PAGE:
Bay of Fundy
Starting on June 29th we journeyed to Bar Harbor, Maine and spent the night.  We woke up to a foggy morning.  Jumping on the CAT it was a pretty slow ride in the fog.  We arrived at Yarmoth, Nova Scotia where we slipped out of town for our first real birding adventure.  Highlights included a large number of Willets, a Common Tern, a Great Blue Heron and a small flock of Common Eiders.

We headed back through town towards Digby so that we could make our way to Brier Island.  Once we arrived at Brier Island Lodge, we rested up and prepared for our first ocean bound adventure.  The fog lifted during the night and we left early.  On our tour we were treated to Black Guillemots, which breed on the island and a host of other pelagic birds:  Greater Shearwater, Sooty Shearwater, Northern Gannet, Wilson's Storm Petrel, Common Murre, Northern Fulmar (rare for this time of year).  Of the non bird species we saw White Sided Dolphins,  Humpback Whales and Harbor Porpoises.

We continued birding on the Island for two more days.  The island is very small, 6.5 by 2 miles which allowed us to traverse a good variety of terrain in a short period.  Savanah Sparrows abound along with Great Black Back Gulls and Herring Gulls around the shores.  One of our trips provided us with a good look at a Greater Yellowlegs and Spotted Sandpiper complete with a fluffy little chick.  The island has a good population of warblers: Common Yellowthroats and Yellow Warblers and , White Throated Sparrows,.  They greated us almost every where we went in the interior.

After a lovely stay we headed for Gran Manan in New Brunswick.  The first leg of the trip was back up Digby Neck to Digby where we caught the ferry to St John.  It was a little foggy but I was still able to sit on the deck and catch some pelagic birds.  No new sightings, but it's always awesome to view uncommon birds.

We headed straight to Black Harbor to catch our ferry to Grand Manan, by this time the fog had set in pretty thick.  When we checked in, the accomodations weren't quite what we expected.  This island is quite a bit larger than the previous island being about 15 miles long and 5 miles wide.  After we settled in, we verified our trip for the 4th of July.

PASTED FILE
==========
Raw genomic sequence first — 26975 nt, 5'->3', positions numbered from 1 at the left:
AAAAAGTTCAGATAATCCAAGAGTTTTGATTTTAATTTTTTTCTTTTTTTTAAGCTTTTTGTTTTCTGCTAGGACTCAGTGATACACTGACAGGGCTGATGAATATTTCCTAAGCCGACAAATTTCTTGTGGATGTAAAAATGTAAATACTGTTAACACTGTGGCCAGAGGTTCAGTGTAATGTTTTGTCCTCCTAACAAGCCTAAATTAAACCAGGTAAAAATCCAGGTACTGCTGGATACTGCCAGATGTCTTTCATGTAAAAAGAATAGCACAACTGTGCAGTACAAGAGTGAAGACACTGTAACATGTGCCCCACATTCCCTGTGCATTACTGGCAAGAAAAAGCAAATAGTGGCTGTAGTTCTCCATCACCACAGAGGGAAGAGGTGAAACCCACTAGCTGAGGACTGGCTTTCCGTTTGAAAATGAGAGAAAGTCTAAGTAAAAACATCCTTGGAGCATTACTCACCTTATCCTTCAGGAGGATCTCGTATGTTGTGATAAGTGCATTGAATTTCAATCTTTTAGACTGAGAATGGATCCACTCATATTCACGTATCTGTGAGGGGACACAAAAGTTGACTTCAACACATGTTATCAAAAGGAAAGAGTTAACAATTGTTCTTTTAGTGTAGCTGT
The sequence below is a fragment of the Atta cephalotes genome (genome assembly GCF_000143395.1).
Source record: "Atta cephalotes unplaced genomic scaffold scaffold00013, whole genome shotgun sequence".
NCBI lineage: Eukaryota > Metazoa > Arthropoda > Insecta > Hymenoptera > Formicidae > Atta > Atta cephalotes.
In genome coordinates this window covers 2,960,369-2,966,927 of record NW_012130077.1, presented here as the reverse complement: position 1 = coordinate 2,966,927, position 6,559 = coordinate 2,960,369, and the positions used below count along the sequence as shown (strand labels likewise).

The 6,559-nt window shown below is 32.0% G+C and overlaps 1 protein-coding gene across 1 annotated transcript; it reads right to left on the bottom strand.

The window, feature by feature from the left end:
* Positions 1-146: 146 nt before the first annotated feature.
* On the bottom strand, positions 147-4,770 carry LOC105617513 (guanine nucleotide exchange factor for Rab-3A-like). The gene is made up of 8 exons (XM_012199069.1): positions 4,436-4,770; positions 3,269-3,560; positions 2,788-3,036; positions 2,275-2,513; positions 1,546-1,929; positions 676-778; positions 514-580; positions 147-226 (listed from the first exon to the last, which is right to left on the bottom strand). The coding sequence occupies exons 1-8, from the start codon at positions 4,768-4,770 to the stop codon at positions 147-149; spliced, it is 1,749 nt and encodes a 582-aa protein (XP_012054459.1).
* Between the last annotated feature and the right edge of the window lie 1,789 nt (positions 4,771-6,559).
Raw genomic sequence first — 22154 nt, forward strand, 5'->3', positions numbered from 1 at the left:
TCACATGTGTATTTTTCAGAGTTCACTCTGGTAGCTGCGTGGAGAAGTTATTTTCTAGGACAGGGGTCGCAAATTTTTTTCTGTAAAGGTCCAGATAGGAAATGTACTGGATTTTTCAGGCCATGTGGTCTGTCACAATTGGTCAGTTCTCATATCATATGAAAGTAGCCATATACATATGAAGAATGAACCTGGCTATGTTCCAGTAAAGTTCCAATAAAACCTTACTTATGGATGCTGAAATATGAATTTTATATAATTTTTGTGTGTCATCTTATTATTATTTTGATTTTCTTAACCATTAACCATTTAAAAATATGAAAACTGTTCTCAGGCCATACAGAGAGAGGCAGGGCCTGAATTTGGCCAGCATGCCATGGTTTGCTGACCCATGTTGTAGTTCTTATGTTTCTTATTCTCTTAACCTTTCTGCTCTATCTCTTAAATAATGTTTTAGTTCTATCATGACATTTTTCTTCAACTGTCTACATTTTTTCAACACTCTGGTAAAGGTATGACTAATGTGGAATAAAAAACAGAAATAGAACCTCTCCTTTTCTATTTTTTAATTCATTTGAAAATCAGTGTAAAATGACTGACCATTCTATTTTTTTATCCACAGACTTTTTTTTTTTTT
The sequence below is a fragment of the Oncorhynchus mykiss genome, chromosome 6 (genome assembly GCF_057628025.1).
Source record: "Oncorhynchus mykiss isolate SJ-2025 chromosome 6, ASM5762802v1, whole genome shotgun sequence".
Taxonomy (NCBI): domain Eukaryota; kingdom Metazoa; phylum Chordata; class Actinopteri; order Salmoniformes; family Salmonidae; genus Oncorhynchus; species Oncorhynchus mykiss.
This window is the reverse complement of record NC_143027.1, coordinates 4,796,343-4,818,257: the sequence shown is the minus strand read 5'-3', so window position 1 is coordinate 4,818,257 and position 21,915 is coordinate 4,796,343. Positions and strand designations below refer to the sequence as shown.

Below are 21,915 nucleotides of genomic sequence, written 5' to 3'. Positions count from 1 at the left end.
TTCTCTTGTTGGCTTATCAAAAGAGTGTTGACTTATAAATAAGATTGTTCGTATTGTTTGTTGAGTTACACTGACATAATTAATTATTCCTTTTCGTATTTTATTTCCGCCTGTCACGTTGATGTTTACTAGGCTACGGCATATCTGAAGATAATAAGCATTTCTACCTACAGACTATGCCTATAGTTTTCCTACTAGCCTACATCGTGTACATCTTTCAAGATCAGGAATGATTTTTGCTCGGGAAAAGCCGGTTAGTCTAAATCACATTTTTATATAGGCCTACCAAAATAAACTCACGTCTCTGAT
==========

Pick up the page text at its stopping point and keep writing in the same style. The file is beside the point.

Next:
We had to be at the dock for 6:45, which we managed to arrive early!  The ride out was rough, the boat tested our sea worthiness.  The boat stops just shy of Machias Seal Island where you transfer to a 16' aluminum boat.  Now the trip of a life time begins.  Upon setting foot on the shore the First Mate gives you the rules:  Pay Attention, ALWAYS watch where you step, keep  your stick straight up, do not swing at the birds...  Wait, don't swing at the birds?  Well, where the boat unloads is on the edge of a Tern colony, and they don't appreciate the intrusion.  So, ever so carefully the group made it's way through the colony, eggs and chicks at feet and parents at the head.  The first mate and an employee on the island did not carry sticks, so for our viewing pleasure we observed the antics of the Terns who obligingly swooped and pecked away.

We were brought to a staging area where we were reminded of the basic rules and new rules for the blinds were explained.  Once in the blind only observation holes on one side could be opened at a time,  keep all items inside the blind and keep the noise to a minimum.

We were escorted in groups of 4 to 6 to wooden blinds within the Atlantic Puffin colony.  The Puffins, Razor Bills, and Common Murres paid no attention to our arrival.  We stayed in the blind for a very short 1 hour viewing, which is longer than usuall.  TIME flew by so fast, I only managed 45 digital shots and 20 shots with an old Pentax SLR.  The Puffins landed on the blinds, and were within a feet of them.  What an incredible time.  The trip back was anti-climatic and it seems after that, nothing could even come close to the experience. 

We stayed several more days on the Island and did birding daily.  The grounds around the Inn had trails and gave us a chance to get some life birds.  Once again Savanah Sparrows were all over the coastal areas we visited.  We were able to track down a Nelson's Sharp-tailed Sparrow with quite a bit of effort and some guidance from the Inn's owner. 

Our total birding experience was incredible, many of the birds we added to our life list would have been easily found at home.  Somehow finding them the way we did seems more rewarding.  Our pelagic birding was great and could only be had in the Bay of Fundy.

Total number of birds: 70 +

Total number of life birds: 10 +

Accomodations on Briar Island were great, on Grand Manan Island they were a bit rustic.  Both of the cruises we took were excellent with helpful and knowledgeable staff.
We were on the two islands located at the mouth of the bay: Brier Island and Grand Manan.
Clicking on some images will open a LARGE view.
Atlantic Puffin
Atlantic Puffin (Large Image)
Common Murre (Bridled)
Common Murre
Arctic Tern
Common Tern
Greater Shearwater
Sooty Shearwater
Greater Yellowlegs
Common Yellowthroat (Pair)
Savanah Sparrow
Common Eider
Black Guillemot
Ringneck Pheasant
Brier Island Lodge ***+
Mariner Cruises
Marathon Inn **-
Sea Watch Tours